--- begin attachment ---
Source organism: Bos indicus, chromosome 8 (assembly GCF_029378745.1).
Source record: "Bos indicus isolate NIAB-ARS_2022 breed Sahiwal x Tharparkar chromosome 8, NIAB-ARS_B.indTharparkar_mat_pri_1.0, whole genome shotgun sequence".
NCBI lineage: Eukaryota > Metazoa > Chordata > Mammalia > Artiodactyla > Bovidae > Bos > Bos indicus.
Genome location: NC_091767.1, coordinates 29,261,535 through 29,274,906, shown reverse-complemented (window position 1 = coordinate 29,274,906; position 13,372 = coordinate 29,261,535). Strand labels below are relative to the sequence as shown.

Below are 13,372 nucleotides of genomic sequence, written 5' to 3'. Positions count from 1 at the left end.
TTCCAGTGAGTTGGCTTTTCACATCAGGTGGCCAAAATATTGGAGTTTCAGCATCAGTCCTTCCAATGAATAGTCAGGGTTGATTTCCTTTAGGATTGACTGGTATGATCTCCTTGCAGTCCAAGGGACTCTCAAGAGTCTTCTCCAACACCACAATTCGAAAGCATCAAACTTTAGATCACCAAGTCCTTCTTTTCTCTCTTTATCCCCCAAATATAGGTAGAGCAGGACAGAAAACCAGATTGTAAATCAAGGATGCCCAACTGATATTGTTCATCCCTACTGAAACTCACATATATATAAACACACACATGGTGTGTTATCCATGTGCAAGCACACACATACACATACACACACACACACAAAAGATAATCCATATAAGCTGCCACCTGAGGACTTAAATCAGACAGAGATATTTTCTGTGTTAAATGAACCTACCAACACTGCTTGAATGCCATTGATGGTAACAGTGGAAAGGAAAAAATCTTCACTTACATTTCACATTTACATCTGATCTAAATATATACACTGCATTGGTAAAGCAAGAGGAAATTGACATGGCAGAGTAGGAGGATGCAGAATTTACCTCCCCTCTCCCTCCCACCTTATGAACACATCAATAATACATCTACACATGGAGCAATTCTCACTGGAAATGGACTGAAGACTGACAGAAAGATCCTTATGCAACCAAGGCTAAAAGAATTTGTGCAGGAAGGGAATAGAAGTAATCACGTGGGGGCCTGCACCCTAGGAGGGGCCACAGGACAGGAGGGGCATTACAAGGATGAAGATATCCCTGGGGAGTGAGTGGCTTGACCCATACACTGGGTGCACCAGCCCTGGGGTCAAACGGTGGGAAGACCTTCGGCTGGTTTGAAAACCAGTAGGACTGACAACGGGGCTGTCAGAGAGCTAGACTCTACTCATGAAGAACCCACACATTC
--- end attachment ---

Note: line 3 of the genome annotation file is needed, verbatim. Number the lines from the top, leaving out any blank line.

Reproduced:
NCBI lineage: Eukaryota > Metazoa > Chordata > Mammalia > Artiodactyla > Bovidae > Bos > Bos indicus.